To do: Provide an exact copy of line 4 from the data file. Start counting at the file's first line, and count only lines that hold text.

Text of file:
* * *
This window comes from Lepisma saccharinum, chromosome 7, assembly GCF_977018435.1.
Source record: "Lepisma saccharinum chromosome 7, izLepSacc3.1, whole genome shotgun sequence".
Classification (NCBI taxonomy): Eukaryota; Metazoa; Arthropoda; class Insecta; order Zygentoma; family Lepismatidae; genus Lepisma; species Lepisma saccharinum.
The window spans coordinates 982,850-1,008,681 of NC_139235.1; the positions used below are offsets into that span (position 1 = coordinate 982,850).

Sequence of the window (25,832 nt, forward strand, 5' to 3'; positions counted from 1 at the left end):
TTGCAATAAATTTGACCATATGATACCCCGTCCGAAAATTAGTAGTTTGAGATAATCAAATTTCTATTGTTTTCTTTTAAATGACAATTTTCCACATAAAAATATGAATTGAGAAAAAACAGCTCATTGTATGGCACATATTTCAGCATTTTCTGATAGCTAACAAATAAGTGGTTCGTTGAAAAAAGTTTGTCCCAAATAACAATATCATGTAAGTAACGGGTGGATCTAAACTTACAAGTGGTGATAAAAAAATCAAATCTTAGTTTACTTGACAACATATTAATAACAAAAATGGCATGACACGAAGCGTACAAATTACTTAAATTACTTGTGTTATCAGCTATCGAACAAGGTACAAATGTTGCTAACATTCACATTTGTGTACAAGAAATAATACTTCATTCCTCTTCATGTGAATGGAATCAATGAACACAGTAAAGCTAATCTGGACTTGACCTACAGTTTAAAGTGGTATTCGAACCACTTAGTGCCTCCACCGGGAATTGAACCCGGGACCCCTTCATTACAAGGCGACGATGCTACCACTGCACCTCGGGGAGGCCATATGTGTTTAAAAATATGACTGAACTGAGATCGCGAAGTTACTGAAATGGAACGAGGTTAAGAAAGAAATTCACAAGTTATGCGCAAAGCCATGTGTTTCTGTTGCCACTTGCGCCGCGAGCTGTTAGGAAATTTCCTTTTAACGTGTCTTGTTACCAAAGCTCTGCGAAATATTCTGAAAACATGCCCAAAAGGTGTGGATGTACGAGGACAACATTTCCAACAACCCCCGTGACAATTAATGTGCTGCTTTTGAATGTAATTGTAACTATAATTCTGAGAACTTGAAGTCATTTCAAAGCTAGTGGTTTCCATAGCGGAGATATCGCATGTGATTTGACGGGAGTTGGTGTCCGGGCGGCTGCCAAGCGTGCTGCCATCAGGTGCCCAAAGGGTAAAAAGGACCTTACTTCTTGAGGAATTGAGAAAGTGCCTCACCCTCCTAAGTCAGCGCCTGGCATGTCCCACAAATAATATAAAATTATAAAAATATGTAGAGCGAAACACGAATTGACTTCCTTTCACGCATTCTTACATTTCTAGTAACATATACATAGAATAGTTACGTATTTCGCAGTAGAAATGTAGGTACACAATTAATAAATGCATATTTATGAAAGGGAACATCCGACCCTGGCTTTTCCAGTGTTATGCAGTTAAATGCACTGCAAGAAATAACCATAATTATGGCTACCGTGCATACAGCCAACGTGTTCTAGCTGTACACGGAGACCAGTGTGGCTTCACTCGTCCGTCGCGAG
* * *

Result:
The window spans coordinates 982,850-1,008,681 of NC_139235.1; the positions used below are offsets into that span (position 1 = coordinate 982,850).